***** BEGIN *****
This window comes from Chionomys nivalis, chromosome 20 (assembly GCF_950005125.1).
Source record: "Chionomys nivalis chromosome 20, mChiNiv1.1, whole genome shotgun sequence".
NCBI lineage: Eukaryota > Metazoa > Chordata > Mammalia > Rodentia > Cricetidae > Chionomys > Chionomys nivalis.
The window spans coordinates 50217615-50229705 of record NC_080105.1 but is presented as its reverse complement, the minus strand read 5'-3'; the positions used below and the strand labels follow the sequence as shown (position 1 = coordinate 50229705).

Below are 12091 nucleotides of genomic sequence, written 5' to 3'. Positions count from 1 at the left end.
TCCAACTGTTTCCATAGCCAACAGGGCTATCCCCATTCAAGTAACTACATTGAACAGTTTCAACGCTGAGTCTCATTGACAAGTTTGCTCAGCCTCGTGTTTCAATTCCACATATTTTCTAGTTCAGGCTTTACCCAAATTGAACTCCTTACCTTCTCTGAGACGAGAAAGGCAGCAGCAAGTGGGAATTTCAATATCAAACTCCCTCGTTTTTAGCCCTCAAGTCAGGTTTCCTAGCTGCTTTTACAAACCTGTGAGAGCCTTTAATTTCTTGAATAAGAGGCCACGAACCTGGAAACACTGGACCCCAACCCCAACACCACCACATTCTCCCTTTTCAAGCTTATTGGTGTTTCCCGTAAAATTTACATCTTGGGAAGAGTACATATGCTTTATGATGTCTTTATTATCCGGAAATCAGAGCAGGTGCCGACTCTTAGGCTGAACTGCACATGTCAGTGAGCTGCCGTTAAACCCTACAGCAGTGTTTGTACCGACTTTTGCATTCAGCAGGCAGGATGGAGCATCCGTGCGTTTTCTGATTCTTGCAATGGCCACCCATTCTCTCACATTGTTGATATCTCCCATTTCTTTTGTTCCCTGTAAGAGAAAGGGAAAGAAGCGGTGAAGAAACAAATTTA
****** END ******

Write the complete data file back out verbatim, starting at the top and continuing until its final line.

This window comes from Chionomys nivalis, chromosome 20 (assembly GCF_950005125.1).
Source record: "Chionomys nivalis chromosome 20, mChiNiv1.1, whole genome shotgun sequence".
NCBI lineage: Eukaryota > Metazoa > Chordata > Mammalia > Rodentia > Cricetidae > Chionomys > Chionomys nivalis.
The window spans coordinates 50217615-50229705 of record NC_080105.1 but is presented as its reverse complement, the minus strand read 5'-3'; the positions used below and the strand labels follow the sequence as shown (position 1 = coordinate 50229705).

Below are 12091 nucleotides of genomic sequence, written 5' to 3'. Positions count from 1 at the left end.
TCCAACTGTTTCCATAGCCAACAGGGCTATCCCCATTCAAGTAACTACATTGAACAGTTTCAACGCTGAGTCTCATTGACAAGTTTGCTCAGCCTCGTGTTTCAATTCCACATATTTTCTAGTTCAGGCTTTACCCAAATTGAACTCCTTACCTTCTCTGAGACGAGAAAGGCAGCAGCAAGTGGGAATTTCAATATCAAACTCCCTCGTTTTTAGCCCTCAAGTCAGGTTTCCTAGCTGCTTTTACAAACCTGTGAGAGCCTTTAATTTCTTGAATAAGAGGCCACGAACCTGGAAACACTGGACCCCAACCCCAACACCACCACATTCTCCCTTTTCAAGCTTATTGGTGTTTCCCGTAAAATTTACATCTTGGGAAGAGTACATATGCTTTATGATGTCTTTATTATCCGGAAATCAGAGCAGGTGCCGACTCTTAGGCTGAACTGCACATGTCAGTGAGCTGCCGTTAAACCCTACAGCAGTGTTTGTACCGACTTTTGCATTCAGCAGGCAGGATGGAGCATCCGTGCGTTTTCTGATTCTTGCAATGGCCACCCATTCTCTCACATTGTTGATATCTCCCATTTCTTTTGTTCCCTGTAAGAGAAAGGGAAAGAAGCGGTGAAGAAACAAATTTA